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PGT Beauregard statue, pieces of other monuments sitting in city-owned lot

PGT Beauregard statue, pieces of other monuments sitting in city-owned lot

Warning: The video below contains profanity: The statue will be the third Confederate monument removed by the city. They'll be sitting in an unlocked storage yard, next to piles of scrap - at least for now.

Last week, the city removed a 6-foot statue of Confederate President Jefferson Davis from its pedestal. The Robert E. Lee statue will be the only one remaining.

The statue of Gen. P G T Beauregard was lifted off its base shortly before 3am Wednesday, with workers wearing helmets and covering their faces.

Police arrested two people for spraying graffiti on the base of a former Confederate monument in New Orleans.

Check back for more. The killer, Dylann Roof, was an avowed racist who brandished Confederate battle flags in photos. The most famous monument left-wing groups are targeting is the President Andrew Jackson monument which sits at the center for the city's French Quarter.

A New Orleans Police mounted patrol circles the statue of Confederate Gen. P.G.T. Beauregard as the statue is prepared for removal from the entrance to City Park in New Orleans, Tuesday, May 16, 2017.

Efforts to remove Confederate statues are underway in other parts of the south, including in Charlottesville, Virginia, where a Confederate General Robert E. Lee statue is scheduled to be removed.

Celebrated New Orleans trumpet player Terence Blanchard told Nola.comThe Times-Picayune (http://bit.ly/2rqKQWv) that he came to watch with his wife and two daughters when he learned the statue was coming down.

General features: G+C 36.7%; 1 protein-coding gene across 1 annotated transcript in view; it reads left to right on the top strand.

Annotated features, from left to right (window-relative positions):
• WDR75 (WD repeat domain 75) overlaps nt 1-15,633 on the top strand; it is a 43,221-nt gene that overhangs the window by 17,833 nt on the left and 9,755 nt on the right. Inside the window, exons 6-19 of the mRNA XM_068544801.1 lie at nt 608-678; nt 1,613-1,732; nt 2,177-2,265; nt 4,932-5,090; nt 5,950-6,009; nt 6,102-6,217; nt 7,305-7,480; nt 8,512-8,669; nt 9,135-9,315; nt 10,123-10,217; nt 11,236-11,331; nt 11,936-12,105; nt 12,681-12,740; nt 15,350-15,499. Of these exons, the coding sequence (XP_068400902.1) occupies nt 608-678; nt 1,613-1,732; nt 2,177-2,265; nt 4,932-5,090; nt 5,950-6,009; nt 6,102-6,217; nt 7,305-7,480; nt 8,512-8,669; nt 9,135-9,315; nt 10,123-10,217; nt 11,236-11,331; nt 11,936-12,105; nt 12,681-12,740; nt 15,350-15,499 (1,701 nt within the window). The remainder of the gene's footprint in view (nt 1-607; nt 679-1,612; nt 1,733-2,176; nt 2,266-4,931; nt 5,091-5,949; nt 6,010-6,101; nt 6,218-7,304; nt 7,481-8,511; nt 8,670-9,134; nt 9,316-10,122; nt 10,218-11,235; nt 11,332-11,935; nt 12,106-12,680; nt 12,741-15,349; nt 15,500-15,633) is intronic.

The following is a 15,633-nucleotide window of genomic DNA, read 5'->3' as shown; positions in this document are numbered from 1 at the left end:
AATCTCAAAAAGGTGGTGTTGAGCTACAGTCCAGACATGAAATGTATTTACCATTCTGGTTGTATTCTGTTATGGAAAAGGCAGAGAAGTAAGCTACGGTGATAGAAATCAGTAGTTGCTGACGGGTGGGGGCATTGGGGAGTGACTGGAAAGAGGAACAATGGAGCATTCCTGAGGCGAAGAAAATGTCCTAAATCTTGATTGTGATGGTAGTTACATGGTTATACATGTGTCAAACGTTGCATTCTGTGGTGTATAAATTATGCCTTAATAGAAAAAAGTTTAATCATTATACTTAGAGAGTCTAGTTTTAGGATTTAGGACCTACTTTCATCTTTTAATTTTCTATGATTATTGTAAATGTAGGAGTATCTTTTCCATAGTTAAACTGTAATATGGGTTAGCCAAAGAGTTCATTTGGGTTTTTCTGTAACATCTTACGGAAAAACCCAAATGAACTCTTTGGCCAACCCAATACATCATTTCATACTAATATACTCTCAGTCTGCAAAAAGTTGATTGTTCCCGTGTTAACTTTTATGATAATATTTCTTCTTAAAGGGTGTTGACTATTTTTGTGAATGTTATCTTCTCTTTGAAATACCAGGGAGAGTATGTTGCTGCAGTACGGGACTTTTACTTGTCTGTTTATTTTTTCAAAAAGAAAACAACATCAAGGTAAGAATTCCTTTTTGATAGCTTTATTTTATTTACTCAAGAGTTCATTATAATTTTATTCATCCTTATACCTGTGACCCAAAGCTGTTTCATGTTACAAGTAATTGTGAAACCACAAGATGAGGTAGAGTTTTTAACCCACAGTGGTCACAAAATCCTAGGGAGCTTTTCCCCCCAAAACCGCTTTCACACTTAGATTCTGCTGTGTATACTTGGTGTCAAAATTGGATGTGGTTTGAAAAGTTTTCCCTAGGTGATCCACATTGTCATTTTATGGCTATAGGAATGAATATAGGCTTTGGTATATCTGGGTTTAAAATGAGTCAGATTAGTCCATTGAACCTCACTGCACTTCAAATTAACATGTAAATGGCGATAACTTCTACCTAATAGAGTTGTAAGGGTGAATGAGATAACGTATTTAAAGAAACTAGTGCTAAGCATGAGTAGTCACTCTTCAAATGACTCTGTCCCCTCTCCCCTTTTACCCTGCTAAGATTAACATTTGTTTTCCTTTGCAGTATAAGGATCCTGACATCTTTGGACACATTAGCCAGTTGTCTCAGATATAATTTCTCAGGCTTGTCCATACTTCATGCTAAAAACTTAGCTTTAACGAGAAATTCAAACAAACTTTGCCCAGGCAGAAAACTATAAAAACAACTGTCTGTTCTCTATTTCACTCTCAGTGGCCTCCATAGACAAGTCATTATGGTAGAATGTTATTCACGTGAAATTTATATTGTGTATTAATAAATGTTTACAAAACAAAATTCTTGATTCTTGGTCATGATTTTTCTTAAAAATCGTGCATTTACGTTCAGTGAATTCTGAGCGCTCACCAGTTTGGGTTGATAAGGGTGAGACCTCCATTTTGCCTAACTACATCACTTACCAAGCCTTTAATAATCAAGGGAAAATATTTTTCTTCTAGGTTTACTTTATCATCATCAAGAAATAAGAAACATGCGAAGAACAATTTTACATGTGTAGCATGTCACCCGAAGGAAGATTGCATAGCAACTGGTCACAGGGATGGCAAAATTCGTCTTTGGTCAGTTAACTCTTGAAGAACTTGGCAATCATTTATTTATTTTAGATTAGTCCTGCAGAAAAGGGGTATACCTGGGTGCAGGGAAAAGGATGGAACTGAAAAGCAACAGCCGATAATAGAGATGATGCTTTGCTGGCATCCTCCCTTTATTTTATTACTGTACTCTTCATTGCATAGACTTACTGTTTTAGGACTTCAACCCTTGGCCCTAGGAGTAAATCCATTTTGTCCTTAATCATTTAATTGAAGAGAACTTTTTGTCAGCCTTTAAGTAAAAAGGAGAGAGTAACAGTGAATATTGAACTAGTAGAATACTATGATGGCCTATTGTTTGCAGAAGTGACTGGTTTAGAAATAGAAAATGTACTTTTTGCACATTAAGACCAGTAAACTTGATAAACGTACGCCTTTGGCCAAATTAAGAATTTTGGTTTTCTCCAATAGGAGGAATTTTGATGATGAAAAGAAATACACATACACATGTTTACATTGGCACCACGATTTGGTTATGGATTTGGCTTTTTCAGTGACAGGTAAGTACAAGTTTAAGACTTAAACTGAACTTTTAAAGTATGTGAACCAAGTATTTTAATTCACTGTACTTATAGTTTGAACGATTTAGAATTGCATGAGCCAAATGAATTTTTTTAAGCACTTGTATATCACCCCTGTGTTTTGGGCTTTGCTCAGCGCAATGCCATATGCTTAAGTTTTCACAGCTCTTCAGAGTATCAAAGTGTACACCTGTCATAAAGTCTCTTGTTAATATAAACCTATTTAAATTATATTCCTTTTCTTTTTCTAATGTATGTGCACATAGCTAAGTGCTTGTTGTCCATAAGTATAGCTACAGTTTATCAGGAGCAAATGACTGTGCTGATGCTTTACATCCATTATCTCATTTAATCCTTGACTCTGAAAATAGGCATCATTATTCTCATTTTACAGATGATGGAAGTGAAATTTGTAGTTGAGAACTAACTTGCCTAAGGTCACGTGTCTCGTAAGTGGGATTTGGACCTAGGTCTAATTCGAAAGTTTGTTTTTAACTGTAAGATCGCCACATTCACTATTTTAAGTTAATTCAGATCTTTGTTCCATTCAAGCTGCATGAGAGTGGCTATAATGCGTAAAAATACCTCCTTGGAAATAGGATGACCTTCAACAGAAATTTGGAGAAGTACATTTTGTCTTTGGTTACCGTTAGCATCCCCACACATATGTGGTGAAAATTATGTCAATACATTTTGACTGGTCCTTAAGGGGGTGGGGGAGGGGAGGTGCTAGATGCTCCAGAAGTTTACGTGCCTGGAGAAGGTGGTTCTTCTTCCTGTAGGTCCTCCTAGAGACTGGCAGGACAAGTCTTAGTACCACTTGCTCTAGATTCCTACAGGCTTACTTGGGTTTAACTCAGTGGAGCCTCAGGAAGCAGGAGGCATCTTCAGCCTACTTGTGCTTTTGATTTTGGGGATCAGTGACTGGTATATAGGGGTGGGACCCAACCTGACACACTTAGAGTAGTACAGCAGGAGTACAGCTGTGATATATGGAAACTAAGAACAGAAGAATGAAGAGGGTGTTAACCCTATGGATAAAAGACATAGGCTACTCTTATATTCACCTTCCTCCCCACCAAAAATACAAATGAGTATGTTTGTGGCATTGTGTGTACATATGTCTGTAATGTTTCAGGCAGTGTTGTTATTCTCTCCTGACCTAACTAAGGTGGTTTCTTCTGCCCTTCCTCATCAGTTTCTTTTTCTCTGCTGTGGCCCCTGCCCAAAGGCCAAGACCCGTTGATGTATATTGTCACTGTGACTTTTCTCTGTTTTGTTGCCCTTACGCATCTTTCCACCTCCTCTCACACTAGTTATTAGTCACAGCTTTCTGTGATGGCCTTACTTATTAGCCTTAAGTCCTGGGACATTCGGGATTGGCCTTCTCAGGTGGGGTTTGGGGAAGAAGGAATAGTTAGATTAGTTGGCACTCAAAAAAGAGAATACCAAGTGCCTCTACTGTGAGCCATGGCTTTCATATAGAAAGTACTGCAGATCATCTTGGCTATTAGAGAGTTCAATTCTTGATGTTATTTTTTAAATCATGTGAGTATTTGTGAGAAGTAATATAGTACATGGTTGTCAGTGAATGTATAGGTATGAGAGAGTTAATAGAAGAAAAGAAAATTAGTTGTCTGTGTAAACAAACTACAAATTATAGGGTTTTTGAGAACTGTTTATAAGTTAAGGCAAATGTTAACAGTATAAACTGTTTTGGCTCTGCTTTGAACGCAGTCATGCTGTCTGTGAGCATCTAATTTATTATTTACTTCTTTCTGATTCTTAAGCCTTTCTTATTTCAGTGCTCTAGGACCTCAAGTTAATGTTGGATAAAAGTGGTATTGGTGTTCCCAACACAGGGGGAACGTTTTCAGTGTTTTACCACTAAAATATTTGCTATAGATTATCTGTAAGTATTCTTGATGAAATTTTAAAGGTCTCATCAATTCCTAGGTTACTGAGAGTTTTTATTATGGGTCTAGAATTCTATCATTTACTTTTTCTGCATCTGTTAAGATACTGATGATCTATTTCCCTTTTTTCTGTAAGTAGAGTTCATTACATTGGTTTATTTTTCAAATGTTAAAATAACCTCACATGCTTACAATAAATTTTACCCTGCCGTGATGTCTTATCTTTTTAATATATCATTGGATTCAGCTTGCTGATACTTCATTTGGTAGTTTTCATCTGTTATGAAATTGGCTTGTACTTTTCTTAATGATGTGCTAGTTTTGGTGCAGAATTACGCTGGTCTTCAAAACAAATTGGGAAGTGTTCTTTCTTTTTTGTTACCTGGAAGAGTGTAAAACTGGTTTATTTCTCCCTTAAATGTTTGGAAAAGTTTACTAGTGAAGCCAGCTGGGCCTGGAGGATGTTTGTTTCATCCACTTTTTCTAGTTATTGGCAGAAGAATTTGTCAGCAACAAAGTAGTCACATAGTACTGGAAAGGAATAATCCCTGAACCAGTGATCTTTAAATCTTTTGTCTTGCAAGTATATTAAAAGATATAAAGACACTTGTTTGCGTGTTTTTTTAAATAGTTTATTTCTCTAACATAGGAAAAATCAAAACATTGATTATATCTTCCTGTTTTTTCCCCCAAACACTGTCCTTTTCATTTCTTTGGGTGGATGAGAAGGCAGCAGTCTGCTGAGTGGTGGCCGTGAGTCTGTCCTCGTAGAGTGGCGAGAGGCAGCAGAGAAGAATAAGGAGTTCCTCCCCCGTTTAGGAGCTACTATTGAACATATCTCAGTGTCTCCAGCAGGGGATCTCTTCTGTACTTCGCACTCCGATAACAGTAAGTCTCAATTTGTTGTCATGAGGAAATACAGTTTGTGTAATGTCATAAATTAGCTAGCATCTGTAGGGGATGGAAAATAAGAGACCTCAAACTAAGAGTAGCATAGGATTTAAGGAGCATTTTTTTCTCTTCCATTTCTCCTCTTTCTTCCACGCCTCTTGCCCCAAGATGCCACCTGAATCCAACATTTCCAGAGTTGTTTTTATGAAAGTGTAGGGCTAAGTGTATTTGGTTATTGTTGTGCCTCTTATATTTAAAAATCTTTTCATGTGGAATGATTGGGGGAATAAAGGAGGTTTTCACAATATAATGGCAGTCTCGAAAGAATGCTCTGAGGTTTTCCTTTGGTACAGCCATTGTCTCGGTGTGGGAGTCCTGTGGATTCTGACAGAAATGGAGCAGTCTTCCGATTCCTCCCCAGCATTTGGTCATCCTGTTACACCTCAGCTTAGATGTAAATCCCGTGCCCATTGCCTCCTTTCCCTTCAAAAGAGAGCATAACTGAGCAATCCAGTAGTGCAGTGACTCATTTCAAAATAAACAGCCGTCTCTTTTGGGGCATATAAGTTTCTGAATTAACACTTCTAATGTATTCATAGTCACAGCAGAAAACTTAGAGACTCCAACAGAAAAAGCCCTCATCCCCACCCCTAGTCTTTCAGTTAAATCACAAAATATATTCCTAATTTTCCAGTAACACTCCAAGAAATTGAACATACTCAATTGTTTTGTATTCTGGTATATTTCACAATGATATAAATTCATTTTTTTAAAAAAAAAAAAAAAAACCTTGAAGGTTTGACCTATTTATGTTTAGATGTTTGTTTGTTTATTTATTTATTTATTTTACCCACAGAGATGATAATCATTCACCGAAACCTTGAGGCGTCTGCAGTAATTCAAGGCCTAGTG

Monument supporters, said the works are a way to remember and honor history.

But the process was stuck in legal limbo for over a year as monument supporters fought to keep them up. The New Orleans Regional Transit Authority said Thursday afternoon that detours for the St. Charles Avenue Streetcar line would be in place around the roundabout until further notice.

"I've never looked at them as a source of pride", Blanchard said. It commemorated what came to be known as the Battle of Liberty Place, in 1874 - a rebellion by whites who battled a biracial Reconstruction-era government in New Orleans.

In a news release obtained by The Associated Press, the city said the statues were "erected decades after the Civil War to celebrate the 'Cult of the Lost Cause, ' a movement recognized across the South as celebrating and promoting white supremacy".

Of the four monuments, Lee's was easily the most prominent, with the bronze statue alone being close to 20 feet tall.